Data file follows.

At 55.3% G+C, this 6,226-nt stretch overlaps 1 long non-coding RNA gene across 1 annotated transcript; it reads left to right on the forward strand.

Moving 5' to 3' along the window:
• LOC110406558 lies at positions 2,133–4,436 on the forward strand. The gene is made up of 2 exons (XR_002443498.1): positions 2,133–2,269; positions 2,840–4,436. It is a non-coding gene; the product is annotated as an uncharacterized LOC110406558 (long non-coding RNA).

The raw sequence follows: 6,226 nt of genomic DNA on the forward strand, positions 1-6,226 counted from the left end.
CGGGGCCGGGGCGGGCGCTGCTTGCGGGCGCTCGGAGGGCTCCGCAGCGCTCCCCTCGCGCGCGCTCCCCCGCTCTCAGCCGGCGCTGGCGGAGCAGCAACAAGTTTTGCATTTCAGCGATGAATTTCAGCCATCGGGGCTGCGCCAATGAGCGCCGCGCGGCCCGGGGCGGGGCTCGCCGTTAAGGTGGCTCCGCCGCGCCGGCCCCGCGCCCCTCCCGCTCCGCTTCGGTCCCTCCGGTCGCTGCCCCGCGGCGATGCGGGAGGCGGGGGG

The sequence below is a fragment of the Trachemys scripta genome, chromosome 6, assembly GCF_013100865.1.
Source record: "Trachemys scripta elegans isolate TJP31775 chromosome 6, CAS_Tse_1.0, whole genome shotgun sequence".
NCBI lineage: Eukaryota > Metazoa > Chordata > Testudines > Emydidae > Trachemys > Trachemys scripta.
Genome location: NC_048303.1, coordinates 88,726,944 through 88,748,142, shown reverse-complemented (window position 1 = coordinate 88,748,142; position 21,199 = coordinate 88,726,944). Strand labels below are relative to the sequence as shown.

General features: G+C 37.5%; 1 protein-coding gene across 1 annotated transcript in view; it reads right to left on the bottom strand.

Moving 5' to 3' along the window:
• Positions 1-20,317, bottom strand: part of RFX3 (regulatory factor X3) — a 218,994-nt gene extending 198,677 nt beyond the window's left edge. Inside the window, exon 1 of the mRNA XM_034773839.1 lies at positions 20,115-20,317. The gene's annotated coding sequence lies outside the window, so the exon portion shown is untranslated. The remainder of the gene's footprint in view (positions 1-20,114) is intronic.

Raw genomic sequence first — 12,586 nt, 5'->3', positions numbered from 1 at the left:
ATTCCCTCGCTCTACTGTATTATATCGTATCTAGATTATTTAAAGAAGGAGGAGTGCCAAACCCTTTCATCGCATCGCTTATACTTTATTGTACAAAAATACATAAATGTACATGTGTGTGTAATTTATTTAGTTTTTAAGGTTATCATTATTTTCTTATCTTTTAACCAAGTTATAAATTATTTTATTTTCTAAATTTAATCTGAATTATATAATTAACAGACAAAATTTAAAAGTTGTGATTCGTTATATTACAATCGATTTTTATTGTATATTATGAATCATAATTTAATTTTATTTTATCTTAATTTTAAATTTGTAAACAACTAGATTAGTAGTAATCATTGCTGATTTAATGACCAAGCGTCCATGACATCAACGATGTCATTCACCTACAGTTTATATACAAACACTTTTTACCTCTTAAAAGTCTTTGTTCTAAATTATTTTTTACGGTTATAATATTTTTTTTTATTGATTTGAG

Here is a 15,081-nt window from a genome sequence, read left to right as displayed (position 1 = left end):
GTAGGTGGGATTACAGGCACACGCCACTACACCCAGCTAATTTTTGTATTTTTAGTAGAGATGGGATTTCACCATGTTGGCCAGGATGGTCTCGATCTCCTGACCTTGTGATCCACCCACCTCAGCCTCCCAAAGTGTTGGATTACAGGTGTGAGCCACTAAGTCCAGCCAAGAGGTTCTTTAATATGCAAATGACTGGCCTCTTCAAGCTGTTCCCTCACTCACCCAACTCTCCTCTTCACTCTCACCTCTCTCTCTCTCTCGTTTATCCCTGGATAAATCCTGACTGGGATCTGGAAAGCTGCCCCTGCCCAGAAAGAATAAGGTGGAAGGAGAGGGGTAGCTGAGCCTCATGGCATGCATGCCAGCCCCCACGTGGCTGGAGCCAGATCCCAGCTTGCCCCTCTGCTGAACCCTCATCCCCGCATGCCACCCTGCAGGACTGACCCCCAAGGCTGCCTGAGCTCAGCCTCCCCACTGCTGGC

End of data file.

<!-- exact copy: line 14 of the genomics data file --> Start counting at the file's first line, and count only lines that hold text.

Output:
ATTCCCTCGCTCTACTGTATTATATCGTATCTAGATTATTTAAAGAAGGAGGAGTGCCAAACCCTTTCATCGCATCGCTTATACTTTATTGTACAAAAATACATAAATGTACATGTGTGTGTAATTTATTTAGTTTTTAAGGTTATCATTATTTTCTTATCTTTTAACCAAGTTATAAATTATTTTATTTTCTAAATTTAATCTGAATTATATAATTAACAGACAAAATTTAAAAGTTGTGATTCGTTATATTACAATCGATTTTTATTGTATATTATGAATCATAATTTAATTTTATTTTATCTTAATTTTAAATTTGTAAACAACTAGATTAGTAGTAATCATTGCTGATTTAATGACCAAGCGTCCATGACATCAACGATGTCATTCACCTACAGTTTATATACAAACACTTTTTACCTCTTAAAAGTCTTTGTTCTAAATTATTTTTTACGGTTATAATATTTTTTTTTATTGATTTGAG